Then I said, "Fuck it, I'm so bored I might as well go on the rollercoaster."
And thus I learned — in that moment — about everything that motivates a speed freak: it's just boredom. It is a brain so empty, an intellectual life so sparse, an interior world so beaten flat by over exposure to marketing, electronic media and the vain sales pitches of giant corporations that it will latch onto anything, anything, to shake itself up. A fast car, a marketing myth, a rollercoaster.
"Great," said Chris. "I'll get me camera."
"After I've done it, will you do it?" I asked.
"No way," he said.
In the loading bay where you board the Ferrari-shaped rocket ship to hell, doomy electronic music played, of the sort you might use in a film to presage the end of the world. There were short queues in holding pens for each row of two seats, awaiting each new "Fezza" as it pulled into line to be loaded, with a much longer queue for the front seat. I was planning to shut my eyes for the whole short trip but you still weren't going to get me in the front.
"I can't get a picture unless you're in the front," said Chris. Yorkshire bastard.
The queue shortened. After four cars had gone, the one with my own special doom written upon it came up. I got in and sat down. I looked at the 100-odd metres of red track before me that ran out into the clear blue Iberian sky and then at the immense phallus up which I would rocket in barely three seconds. Higher than Big Ben. Almost as high as the London Eye.
The guy pulled a bar down over my lap. Only my lap? No shoulder straps? This can't be right. What happens when I'm shooting skywards faster than a massy object falls under gravity? Won't I slide out? This thing is new. Is it properly tested? Then he handed me goggles. Big, convex, fisheye goggles. Nobody else had goggles. Was it because I was in front? Why? What is going to happen to my eyes? Are they going to pop out of my head from sheer g-force and this is just to catch them so they can be put back in later by doctors in Madrid?
Suddenly, there was the noise you get when some twat of an Arab guns his matte black Testarossa in South Kensington late at night and… wham!
My neck snaps back and the world rushes towards me, I can't get air, people are screaming, the giant red iron cock is suddenly in front of my nose and then I'm staring at sky and being sucked into the clouds, it is horrific beyond words, terrifying beyond the dreams of Hitler, I close my eyes and my stomach leaves my body, then I am swung onto my side, my neck lurches, and we are momentarily still. I open my eyes a crack and through the smeary lenses of the goggles I see Tarragona, Barcelona, the entire peninsula stretched out before me, and yonder the Atlantic, America… and then we are over the crest and I'm looking at the ground, many miles below, and there is such screaming, screaming to wake the very dead, and I shut my eyes again and am hammered like a big, dumb Jewish nail into the bowels of the earth at speeds that would get you banned from driving for five years if you did them up the M1. Inside, I am crying.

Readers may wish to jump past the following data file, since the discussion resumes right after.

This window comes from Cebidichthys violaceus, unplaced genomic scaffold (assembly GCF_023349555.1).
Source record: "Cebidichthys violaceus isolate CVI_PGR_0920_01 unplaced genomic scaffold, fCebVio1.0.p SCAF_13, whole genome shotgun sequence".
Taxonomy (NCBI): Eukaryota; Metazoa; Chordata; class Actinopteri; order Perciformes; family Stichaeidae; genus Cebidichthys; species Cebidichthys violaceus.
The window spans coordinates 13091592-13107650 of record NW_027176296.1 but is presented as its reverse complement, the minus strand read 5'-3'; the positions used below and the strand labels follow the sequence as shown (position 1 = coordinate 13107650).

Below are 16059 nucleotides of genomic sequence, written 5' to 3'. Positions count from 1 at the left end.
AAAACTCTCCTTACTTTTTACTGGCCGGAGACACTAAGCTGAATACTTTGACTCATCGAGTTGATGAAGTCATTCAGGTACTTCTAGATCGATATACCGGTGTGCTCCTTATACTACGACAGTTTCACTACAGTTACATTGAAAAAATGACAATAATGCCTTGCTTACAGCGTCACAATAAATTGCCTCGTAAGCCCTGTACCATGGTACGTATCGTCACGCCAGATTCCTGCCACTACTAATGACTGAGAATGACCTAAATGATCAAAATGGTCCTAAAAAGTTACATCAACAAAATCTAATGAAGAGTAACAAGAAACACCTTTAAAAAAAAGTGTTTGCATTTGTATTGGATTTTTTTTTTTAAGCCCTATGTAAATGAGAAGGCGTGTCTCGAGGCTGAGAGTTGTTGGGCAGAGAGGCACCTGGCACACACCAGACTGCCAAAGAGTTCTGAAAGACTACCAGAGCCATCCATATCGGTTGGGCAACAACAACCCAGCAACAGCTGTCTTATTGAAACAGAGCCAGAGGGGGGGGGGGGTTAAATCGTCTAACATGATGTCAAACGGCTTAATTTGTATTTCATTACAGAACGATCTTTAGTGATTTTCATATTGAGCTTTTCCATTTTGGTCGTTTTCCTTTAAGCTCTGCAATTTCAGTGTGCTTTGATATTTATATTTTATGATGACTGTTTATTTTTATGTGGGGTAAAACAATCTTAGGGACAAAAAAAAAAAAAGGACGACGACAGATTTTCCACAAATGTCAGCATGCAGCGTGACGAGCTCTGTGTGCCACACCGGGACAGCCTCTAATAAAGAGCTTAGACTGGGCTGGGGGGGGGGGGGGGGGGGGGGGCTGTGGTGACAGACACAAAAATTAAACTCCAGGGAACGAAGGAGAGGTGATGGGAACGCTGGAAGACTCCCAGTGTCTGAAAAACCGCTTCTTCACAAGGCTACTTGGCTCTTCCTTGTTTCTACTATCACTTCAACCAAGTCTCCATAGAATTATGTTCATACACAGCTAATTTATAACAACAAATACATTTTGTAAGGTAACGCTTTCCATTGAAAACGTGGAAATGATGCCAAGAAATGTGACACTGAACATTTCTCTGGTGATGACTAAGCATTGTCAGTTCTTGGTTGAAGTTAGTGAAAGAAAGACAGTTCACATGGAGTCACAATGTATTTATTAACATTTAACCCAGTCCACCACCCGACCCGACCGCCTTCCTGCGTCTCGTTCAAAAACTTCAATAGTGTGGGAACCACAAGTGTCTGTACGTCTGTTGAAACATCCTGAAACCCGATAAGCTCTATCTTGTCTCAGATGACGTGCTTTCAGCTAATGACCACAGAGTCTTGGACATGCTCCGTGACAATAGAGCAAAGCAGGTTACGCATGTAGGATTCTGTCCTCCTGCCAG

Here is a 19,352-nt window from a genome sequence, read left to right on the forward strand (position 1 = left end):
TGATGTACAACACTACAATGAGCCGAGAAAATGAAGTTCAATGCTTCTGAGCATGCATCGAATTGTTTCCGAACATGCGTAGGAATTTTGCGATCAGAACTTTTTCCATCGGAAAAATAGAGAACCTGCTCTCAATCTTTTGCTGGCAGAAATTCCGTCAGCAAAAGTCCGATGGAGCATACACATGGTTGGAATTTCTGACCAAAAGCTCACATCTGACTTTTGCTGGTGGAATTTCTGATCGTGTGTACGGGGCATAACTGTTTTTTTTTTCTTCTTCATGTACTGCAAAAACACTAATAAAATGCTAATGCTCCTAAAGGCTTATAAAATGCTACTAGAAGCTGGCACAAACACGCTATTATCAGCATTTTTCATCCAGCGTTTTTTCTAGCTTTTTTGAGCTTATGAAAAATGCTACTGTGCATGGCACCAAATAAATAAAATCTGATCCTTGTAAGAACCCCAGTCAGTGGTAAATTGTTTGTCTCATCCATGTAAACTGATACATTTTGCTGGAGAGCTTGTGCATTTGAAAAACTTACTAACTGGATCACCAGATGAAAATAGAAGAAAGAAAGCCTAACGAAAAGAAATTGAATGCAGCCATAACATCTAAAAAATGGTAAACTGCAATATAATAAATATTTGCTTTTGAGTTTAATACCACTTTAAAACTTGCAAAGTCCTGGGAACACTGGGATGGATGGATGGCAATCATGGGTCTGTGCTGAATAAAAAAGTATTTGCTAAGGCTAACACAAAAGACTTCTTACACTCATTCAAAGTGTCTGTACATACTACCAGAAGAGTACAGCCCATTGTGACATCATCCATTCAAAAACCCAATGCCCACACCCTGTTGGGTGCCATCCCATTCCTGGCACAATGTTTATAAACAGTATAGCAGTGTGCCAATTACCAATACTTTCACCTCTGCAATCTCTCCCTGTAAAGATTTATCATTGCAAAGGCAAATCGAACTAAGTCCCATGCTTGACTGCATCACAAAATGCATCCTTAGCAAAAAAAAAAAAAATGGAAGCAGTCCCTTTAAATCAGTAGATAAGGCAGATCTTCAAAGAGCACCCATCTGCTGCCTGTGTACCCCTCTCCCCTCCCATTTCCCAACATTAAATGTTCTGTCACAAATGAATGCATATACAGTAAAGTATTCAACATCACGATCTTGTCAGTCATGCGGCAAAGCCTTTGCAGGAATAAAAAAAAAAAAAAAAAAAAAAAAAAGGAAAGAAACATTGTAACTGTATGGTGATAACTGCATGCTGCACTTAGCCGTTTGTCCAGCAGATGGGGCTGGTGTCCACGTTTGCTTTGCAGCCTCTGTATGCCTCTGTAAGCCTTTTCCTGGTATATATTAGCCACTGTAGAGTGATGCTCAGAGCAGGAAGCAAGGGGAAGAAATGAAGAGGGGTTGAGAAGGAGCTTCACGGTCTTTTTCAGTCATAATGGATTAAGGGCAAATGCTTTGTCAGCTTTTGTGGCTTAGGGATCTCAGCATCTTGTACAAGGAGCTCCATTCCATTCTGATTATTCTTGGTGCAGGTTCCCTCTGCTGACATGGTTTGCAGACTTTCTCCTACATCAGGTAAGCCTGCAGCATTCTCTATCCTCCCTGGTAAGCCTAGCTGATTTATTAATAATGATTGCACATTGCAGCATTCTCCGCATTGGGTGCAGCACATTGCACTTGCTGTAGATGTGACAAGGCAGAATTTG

Then it ends. We flatten out. People are laughing. But I feel only emptiness. I have no sense of achievement, for I have done nothing. No sense of a mountain climbed or a marathon run or a boundary breached. It was the worst fucking thing I have ever done, the most scared I have ever been, for no reason at all.
I shout "fuck" a lot. Then I turn to the big Polish guy in the seat next to me and say, "Did you enjoy that?"
"No," he says. And we get out.
"How was it?" asks Chris.
"Fucking awful," I say. "Did you get a good photo?"
"Not really," he says.
"It was the worst f***ing thing I've ever done, the most scared I have ever been, for no reason at all."
We went for a beer after that, a long, tall, ice-cold Estrella in a frosted glass with a bulbous bottom end. It tasted good, but it would have tasted better if I had done something worth doing, like a cold beer after playing football, or climbing a mountain, or shagging your mate's wife.
As we headed to the car park and the serried ranks of grey fleet vehicles owned by the miserable fetishists still aboard the ridiculous Red Force, I felt for a moment the true, honest Ferrari feeling of unquenchable emptiness, of a dull grey life wasted yearning for a redder one, which, when achieved, is every bit as soulless and sad as the one you left behind. A life of endlessly chasing a dream that is spiritually cheap but cash expensive, superficially shiny but intellectually and emotionally moribund. A life coveted only by the saddest of men and achieved in the end mostly by the very worst.
I unparked the Merc and drove it to an empty part of the vast car park, stopped, then gunned it up to 7,000 revs and threw half a dozen sick, black, stinking, angry doughnuts. Then I aimed for the exit, scraped its near side along the length of the gate, (saying "Excess waiver, don't forget," to the cowering Chris). And then I nosed out onto the motorway and drove for the airport.
Very, very slowly.